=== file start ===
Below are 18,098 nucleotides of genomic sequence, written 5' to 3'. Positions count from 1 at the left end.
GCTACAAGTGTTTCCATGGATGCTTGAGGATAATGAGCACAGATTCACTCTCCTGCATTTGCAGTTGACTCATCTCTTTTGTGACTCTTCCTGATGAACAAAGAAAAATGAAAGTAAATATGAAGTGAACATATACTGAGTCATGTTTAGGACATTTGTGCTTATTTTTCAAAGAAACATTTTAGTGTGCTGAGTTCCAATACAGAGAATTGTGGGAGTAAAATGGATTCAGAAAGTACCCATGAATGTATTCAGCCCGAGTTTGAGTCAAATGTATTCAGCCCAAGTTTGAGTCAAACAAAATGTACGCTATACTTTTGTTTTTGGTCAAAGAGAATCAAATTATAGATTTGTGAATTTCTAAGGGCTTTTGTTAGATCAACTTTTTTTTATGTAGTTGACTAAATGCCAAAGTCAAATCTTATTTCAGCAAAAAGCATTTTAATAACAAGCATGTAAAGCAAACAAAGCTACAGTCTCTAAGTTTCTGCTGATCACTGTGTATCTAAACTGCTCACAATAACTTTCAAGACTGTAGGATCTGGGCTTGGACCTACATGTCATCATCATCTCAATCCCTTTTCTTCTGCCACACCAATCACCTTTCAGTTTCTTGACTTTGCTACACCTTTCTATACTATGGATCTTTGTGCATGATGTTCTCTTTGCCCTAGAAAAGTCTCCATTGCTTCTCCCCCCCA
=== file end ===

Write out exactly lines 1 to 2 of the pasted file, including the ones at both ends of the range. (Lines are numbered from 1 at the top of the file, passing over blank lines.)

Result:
Below are 18,098 nucleotides of genomic sequence, written 5' to 3'. Positions count from 1 at the left end.
GCTACAAGTGTTTCCATGGATGCTTGAGGATAATGAGCACAGATTCACTCTCCTGCATTTGCAGTTGACTCATCTCTTTTGTGACTCTTCCTGATGAACAAAGAAAAATGAAAGTAAATATGAAGTGAACATATACTGAGTCATGTTTAGGACATTTGTGCTTATTTTTCAAAGAAACATTTTAGTGTGCTGAGTTCCAATACAGAGAATTGTGGGAGTAAAATGGATTCAGAAAGTACCCATGAATGTATTCAGCCCGAGTTTGAGTCAAATGTATTCAGCCCAAGTTTGAGTCAAACAAAATGTACGCTATACTTTTGTTTTTGGTCAAAGAGAATCAAATTATAGATTTGTGAATTTCTAAGGGCTTTTGTTAGATCAACTTTTTTTTATGTAGTTGACTAAATGCCAAAGTCAAATCTTATTTCAGCAAAAAGCATTTTAATAACAAGCATGTAAAGCAAACAAAGCTACAGTCTCTAAGTTTCTGCTGATCACTGTGTATCTAAACTGCTCACAATAACTTTCAAGACTGTAGGATCTGGGCTTGGACCTACATGTCATCATCATCTCAATCCCTTTTCTTCTGCCACACCAATCACCTTTCAGTTTCTTGACTTTGCTACACCTTTCTATACTATGGATCTTTGTGCATGATGTTCTCTTTGCCCTAGAAAAGTCTCCATTGCTTCTCCCCCCCA